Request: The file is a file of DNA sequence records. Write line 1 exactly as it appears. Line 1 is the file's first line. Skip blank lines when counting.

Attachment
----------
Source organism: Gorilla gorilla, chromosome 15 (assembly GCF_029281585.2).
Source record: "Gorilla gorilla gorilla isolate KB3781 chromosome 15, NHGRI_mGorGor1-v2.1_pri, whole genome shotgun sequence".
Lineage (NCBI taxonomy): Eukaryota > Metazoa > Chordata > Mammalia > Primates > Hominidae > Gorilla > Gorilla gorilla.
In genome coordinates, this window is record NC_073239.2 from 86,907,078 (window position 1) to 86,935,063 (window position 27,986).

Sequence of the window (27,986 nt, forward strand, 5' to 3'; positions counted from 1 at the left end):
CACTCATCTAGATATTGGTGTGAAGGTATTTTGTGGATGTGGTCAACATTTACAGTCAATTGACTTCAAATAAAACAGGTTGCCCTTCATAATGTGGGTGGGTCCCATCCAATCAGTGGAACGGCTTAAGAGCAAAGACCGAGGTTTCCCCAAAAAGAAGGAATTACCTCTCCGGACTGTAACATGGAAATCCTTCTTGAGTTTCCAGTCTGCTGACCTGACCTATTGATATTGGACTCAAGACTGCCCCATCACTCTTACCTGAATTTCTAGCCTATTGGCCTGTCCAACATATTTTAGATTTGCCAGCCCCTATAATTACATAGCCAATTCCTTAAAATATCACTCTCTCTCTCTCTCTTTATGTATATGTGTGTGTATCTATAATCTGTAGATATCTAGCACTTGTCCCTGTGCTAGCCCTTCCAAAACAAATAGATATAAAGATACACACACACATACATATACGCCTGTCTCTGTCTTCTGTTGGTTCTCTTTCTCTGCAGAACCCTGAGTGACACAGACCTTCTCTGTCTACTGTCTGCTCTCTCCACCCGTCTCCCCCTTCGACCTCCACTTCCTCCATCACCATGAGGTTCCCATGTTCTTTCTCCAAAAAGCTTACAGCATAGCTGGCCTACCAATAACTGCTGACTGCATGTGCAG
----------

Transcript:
Source organism: Gorilla gorilla, chromosome 15 (assembly GCF_029281585.2).